Following is the Program Note of IMF on Pakistan economy. For more details, please visit: http://www.imf.org/external/np/country/notes/pakistan.htm
Current IMF-Supported Program
25-month, US$11.3 billion Stand-By Arrangement (SBA), originally approved by the IMF’s Executive Board on November 24, 2008 and augmented on August 7, 2009. The Board completed the third review of the program on December 23, 2009.
Until the economic crisis broke out in 2008, Pakistan had enjoyed a relatively robust economic performance. Warning signs emerged in 2007 and early 2008, as inflation began to rise and external imbalances arose, even though growth remained strong. Conditions worsened significantly in mid-2008 with the sharp increase in international food and fuel prices and the deterioration in the security situation. The widening fiscal deficit, due in large part to rising energy subsidies, was financed by credit from the central bank. As a result, the rupee depreciated and foreign currency reserves fell sharply. Inflation reached 25 percent in mid-2008, causing harm to vulnerable social groups.
Role of the IMF
In Fall 2008, the Pakistani authorities embarked on a stabilization program, supported by US$7.6 billion under a 23-month SBA. This exceptionally high level of financial support was necessary, given the country’s sizable external imbalances and the risk of large capital outflows. In August 2009, the IMF extended the program to 25 months and raised its support to US$11.3 billion to help address increased risks and financing needs. The program aims to:
* restore financial stability through a tightening of fiscal and monetary policies to bring down inflation and strengthen foreign currency reserves;
* protect the poor by strengthening the social safety net—this is a key element of the government’s policy strategy; and
* raise budgetary revenues through comprehensive tax reforms to enable significant increases in public investment and social spending required for achieving sustainable growth.
Progress to Date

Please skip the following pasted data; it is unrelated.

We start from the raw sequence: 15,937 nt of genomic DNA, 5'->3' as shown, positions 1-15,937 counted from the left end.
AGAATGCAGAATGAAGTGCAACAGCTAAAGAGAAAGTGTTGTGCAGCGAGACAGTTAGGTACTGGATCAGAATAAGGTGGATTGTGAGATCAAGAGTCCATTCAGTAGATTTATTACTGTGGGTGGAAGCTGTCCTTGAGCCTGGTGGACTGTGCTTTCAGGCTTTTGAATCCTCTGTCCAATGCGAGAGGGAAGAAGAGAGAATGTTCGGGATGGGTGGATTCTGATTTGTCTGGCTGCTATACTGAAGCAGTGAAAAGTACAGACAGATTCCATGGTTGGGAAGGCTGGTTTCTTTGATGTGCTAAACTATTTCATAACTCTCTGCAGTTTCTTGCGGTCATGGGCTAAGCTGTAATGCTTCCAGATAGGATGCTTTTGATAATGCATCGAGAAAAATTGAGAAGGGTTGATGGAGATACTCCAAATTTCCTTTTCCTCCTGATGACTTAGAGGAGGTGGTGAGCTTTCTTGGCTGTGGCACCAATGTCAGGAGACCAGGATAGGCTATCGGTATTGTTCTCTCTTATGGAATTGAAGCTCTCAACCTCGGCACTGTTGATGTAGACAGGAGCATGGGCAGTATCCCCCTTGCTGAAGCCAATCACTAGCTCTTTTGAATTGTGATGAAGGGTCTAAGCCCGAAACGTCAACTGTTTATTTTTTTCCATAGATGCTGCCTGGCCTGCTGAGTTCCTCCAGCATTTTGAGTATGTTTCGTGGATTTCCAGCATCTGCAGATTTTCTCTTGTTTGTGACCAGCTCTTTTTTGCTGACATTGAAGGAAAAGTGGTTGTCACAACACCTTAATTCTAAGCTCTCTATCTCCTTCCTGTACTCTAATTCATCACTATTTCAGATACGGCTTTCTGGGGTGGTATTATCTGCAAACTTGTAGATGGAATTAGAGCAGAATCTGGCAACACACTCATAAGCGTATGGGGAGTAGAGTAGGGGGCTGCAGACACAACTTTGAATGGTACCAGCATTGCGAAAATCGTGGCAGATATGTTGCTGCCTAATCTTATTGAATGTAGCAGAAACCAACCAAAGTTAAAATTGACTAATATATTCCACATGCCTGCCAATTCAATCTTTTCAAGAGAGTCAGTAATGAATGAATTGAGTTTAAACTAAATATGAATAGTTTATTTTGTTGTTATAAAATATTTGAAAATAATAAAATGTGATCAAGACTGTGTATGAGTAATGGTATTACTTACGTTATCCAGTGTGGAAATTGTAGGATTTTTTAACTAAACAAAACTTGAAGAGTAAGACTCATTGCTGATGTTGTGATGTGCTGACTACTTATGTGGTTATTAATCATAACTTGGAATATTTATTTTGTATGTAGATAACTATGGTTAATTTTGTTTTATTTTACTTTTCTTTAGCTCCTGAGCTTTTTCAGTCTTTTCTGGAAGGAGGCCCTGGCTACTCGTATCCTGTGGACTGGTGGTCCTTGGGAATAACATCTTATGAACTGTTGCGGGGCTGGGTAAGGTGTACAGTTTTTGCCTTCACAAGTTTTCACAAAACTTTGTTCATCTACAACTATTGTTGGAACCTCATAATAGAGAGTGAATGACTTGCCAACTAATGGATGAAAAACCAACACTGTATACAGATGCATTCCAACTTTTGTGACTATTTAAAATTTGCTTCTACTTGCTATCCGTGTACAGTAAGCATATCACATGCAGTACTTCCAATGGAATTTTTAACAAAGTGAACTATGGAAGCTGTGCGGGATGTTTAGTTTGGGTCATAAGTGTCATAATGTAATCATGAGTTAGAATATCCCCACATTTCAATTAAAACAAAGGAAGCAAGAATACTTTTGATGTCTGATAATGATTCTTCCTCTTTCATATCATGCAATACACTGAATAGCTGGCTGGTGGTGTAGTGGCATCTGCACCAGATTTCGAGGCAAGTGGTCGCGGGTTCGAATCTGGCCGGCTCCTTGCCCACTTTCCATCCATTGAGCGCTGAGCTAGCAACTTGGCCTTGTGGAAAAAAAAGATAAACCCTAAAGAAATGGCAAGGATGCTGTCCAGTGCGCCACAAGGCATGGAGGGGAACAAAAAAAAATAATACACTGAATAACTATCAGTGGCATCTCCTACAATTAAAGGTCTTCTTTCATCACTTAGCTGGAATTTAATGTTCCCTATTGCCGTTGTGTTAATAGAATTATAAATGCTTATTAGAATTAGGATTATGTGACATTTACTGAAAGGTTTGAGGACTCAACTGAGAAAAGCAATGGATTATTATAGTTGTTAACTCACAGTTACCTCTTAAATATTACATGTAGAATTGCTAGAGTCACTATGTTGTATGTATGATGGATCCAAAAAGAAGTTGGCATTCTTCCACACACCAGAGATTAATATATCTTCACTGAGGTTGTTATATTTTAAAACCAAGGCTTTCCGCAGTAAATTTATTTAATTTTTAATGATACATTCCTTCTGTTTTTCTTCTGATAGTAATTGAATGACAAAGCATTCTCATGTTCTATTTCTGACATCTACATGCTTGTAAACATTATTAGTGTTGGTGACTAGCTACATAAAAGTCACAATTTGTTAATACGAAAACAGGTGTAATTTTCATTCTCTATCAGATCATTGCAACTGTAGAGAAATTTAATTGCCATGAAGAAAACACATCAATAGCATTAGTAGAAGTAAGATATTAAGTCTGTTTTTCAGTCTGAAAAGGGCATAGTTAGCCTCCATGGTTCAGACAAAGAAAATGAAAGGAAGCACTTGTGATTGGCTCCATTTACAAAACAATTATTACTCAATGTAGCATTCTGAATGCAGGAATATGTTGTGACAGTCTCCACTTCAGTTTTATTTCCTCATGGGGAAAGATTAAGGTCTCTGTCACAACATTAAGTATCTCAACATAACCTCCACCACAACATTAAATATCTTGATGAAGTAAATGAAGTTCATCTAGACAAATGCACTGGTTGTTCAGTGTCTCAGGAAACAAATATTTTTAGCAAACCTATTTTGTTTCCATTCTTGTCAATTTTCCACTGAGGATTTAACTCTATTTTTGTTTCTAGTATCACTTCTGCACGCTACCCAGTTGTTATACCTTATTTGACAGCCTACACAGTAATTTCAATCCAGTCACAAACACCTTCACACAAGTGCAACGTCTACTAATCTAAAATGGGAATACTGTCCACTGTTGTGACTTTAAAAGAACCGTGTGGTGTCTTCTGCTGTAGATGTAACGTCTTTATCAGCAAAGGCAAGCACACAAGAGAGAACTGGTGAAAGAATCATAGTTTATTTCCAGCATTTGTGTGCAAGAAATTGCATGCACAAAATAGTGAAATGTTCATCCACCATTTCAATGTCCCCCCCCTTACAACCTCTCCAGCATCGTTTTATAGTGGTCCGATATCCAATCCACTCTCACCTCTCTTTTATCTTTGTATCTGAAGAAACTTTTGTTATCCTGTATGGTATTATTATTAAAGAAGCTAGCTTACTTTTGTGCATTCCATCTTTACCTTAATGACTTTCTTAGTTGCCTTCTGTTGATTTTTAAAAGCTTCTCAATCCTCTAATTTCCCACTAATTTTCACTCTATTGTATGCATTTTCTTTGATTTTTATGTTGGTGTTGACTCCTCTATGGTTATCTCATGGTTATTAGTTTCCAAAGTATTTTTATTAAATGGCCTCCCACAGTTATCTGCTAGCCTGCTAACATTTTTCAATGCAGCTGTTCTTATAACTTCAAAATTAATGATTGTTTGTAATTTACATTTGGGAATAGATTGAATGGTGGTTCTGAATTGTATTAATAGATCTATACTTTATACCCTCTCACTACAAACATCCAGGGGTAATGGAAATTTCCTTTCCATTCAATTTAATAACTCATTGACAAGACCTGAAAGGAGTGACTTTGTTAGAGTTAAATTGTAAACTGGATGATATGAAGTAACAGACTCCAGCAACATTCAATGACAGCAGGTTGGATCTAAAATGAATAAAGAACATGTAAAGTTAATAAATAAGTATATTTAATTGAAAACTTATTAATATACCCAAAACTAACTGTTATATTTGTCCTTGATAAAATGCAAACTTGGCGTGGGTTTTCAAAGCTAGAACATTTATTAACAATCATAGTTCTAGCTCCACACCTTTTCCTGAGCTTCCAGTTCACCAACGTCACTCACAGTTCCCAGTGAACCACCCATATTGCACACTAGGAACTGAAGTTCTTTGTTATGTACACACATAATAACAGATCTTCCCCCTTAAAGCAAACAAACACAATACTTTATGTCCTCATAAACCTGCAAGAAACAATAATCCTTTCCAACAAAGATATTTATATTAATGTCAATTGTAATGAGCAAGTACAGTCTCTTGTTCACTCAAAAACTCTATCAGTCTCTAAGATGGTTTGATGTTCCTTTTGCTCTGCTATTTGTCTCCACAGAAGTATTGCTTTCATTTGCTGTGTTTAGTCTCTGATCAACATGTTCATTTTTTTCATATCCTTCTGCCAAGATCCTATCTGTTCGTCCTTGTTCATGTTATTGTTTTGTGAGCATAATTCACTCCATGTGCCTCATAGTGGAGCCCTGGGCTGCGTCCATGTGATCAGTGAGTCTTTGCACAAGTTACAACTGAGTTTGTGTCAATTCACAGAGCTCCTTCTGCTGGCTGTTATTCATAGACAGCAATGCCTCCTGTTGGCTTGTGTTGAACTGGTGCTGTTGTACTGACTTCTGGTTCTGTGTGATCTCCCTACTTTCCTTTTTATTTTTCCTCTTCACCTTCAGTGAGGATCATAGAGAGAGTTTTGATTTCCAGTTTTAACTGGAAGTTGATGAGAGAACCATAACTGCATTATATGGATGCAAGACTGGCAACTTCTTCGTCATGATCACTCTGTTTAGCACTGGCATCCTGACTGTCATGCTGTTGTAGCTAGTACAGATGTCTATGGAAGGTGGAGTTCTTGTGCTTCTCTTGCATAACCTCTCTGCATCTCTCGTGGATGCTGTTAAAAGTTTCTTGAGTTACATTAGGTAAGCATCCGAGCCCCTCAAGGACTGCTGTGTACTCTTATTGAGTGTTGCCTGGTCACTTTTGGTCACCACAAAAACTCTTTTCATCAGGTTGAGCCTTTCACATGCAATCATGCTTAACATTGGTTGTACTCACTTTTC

The program got off to a good start and Pakistan’s economy has made progress toward stabilization. Macroeconomic imbalances have shrunk and inflation fell below 10 percent in mid-2009. More recently, however, inflation has been on the rise and reached 13 percent in March 2010. The exchange rate has become somewhat more flexible, and the current account deficit has narrowed considerably, helped by the decline in oil prices and a robust increase in workers’ remittances. As a result, foreign currency reserves have increased from US$3.3 billion in November 2008 (before the SBA approval) to US$11 billion in March 2010.
Fiscal policy continues to be affected by low economic activity and a difficult security environment. Following a series of interest rate increases in late 2008 and early 2009, demand for treasury bills increased, allowing the government to end its reliance on credit from the central bank. However, given the depressed economic activity, raising budget revenues proved difficult, and the authorities have been striving to maintain fiscal discipline by eliminating non-priority spending, while facing the need to accommodate additional large security spending. These efforts proved initially successful, but since July 2009, the authorities have repeatedly exceeded the quarterly budget deficit targets under the program.
Structural reforms have moved forward, but the agenda remains challenging. Important steps have been taken to strengthen bank supervision, bolster the social safety net, reform petroleum pricing and taxation, and liberalize the foreign exchange market. Also, significant steps have been made in preparation for the introduction of the value-added tax in July 2010. There has been some progress toward the reform in the electricity sector, but more needs to be done to eliminate the financial losses of electricity companies and other public enterprises, which impose a burden on public finances and pose a threat to macro-economic stability.
The Challenges Ahead
Modest signs of recovery in manufacturing (mainly in the textile sector) and exports suggest that the Pakistani economy is regaining momentum and economic growth in 2009/10 will reach, or even exceed, 3 percent, and could rise to 4 percent in 2010/11. However, adverse security developments continue to hurt domestic and foreign investors’ confidence, while electricity shortages continue to prevent the economy from achieving its potential. The pace and extent of the recovery of the global economy also remain uncertain.
Despite these risks, the program can continue to build on initial success in stabilizing the economy, but to achieve that, economic reform needs to command broad support. External donors made generous pledges to Pakistan at the donor meeting in Tokyo in April 2009; it is crucial that these pledges be disbursed promptly to support priority budget spending and reform. At the same time, however, external support should only be treated as a bridge to a greater domestic revenue effort, which will be indispensable to sustain development spending, achieve poverty reduction, and increase much-needed social outlays over the medium term. In this regard, the introduction of a broad-based value-added tax in July 2010 is essential.